Even online classes must be able to accommodate students with disabilities, ED's document says.

 

K-12 schools and colleges should build accessibility into their specifications for technology, and they should evaluate whether new hardware and software can be used by all students, including those with disabilities, as part of their ed-tech procurement process, the federal Education Department (ED) said May 26.

That recommendation was part of a “Dear Colleague” letter that ED’s Office for Civil Rights issued to elementary and secondary schools and higher-education institutions, along with a set of frequently asked questions (FAQs) describing the legal obligation schools have to ensure that students with disabilities aren’t left behind in any ed-tech implementation.

The letter expands on a document that ED issued last year, reminding schools and colleges of their responsibility to use accessible eReader devices after more than a year of complaints from sight-impaired students attending colleges that were piloting eReader programs.

Many eReader devices have a text-to-speech function that reads words aloud, but early generations of the devices often lacked menus that sight-impaired students could navigate.

ED’s May 26 letter made it clear that schools’ obligations under Section 504 of the Rehabilitation Act of 1973 and Title II of the Americans with Disabilities Act extend beyond eReader devices to include any ed-tech products or services. An accompanying FAQs document gave examples to help school leaders understand how to provide equal access to ed-tech services for students with disabilities.

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“The purpose of the [letter] is to remind everyone that equal access for students with disabilities is the law and must be considered as new technology is integrated into the educational environment,” the document said.

It added: “… All school programs or activities—whether in a ‘brick and mortar,’ online, or other ‘virtual’ context—must be operated in a manner that complies with federal disability discrimination laws.”

When evaluating new ed-tech products and services, the document said, school leaders should ask the following questions:

• What educational opportunities and benefits will your school provide through the use of the technology?

• How will the technology help you provide these opportunities and benefits?

• Does the technology exist in a format that is accessible to individuals with disabilities?

• If the technology is not accessible, can it be modified, or is there a different technological device available, so that students with disabilities can enjoy the same educational opportunities and benefits in a timely, equally effective, and equally integrated manner?

For example, the document says, suppose your school intends to establish a web-based eMail system so that students can communicate with each other and with their instructors, receive important messages from the school, and communicate with others outside of school. You must make sure that these same benefits and opportunities exist for students with disabilities “in an equally effective and equally integrated manner.”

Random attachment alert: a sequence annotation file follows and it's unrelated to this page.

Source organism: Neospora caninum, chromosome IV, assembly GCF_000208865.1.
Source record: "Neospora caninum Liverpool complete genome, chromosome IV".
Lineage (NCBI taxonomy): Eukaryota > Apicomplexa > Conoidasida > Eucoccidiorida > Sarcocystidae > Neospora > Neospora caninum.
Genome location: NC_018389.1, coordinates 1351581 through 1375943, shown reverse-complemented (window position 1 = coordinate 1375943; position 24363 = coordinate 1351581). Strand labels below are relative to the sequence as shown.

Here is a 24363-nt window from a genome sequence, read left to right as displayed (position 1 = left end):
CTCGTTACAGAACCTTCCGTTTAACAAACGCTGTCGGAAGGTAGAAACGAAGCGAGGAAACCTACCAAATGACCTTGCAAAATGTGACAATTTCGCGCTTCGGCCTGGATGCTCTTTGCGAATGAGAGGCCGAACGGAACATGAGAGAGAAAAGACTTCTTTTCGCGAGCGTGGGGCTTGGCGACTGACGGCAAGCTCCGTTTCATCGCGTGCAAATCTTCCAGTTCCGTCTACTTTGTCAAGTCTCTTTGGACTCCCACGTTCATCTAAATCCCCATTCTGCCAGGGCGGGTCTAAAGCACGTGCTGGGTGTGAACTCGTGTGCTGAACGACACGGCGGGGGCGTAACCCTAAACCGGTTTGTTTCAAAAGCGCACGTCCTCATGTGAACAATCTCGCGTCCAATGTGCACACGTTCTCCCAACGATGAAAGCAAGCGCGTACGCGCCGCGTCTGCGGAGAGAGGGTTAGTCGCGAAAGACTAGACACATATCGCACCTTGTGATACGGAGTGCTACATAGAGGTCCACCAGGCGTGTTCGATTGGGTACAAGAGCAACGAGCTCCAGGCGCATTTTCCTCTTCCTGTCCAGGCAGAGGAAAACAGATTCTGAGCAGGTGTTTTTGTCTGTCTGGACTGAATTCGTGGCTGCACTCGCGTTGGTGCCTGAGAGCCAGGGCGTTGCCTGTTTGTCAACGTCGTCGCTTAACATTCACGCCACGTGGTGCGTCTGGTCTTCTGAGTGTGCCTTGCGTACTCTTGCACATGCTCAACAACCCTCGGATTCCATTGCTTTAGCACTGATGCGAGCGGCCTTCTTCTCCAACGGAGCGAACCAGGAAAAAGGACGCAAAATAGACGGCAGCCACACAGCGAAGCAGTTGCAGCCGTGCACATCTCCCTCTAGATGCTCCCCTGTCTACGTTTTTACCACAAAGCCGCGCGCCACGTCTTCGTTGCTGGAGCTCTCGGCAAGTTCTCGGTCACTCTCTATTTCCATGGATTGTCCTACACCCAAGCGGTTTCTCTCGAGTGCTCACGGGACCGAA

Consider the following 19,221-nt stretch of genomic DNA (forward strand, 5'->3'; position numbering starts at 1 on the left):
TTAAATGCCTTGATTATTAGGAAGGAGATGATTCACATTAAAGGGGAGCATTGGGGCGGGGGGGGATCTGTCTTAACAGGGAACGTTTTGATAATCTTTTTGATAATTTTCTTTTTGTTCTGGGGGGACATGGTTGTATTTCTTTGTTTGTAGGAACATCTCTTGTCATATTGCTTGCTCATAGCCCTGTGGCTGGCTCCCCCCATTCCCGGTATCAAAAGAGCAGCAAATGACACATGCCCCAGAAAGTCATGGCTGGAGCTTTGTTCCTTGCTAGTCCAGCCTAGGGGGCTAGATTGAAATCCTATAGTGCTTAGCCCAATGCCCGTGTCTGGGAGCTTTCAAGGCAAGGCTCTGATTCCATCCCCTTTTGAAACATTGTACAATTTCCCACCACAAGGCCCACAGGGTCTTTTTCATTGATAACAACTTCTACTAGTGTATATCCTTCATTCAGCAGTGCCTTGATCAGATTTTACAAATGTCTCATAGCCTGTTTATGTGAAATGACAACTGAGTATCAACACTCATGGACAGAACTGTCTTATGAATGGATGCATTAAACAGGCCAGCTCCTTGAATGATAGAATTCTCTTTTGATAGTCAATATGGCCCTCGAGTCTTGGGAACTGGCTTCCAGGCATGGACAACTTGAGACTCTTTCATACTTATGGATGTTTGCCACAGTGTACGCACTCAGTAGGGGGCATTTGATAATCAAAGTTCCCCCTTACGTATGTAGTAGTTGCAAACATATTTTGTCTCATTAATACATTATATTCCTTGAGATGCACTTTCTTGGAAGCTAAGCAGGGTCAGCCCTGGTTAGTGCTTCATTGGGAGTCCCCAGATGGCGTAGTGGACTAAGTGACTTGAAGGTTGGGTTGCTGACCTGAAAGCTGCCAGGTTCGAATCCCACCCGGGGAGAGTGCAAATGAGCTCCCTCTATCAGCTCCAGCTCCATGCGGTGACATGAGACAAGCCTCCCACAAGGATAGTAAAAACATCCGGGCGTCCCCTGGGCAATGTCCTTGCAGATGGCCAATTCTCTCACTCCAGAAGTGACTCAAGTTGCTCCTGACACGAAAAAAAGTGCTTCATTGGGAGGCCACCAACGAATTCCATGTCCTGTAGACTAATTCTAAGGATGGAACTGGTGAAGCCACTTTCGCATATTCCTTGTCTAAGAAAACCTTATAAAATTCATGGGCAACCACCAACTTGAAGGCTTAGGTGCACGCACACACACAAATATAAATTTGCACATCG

Before deciding what system to buy, you should find out whether the system is accessible to students who are blind or have low vision—that is, whether the system is compatible with screen readers and whether it gives users the option of using large fonts. If a system isn’t accessible as designed, you must figure out whether another, accessible product is available—or whether the inaccessible product can be modified so it’s accessible to students who are blind or have low vision.

Schools don’t necessarily have to provide the same type of emerging technology to students with disabilities as they give to other students, as long as the disabled students can enjoy the same educational benefits as the other students, the document said.

For instance, say you purchase eReader devices for your school library, but you then realize the devices can’t accommodate students with disabilities. You can find and supply a different type of device for students with disabilities, as long as they derive the same benefits from using this alternative device.

“Technology can be a critical investment in enhancing educational opportunities for all students,” said Russlynn Ali, ED’s assistant secretary for civil rights. “The department is firmly committed to ensuring that schools provide students with disabilities equal access to the benefits of technological advances.”

More news about technology and accessibility:

Online law school applications to be accessible for the blind

Claim: Google Apps for Education inaccessible to blind students

Conference: Technology is helping to ‘redefine … disability’

Five key trends in assistive technology

Free text reader to help print-disabled students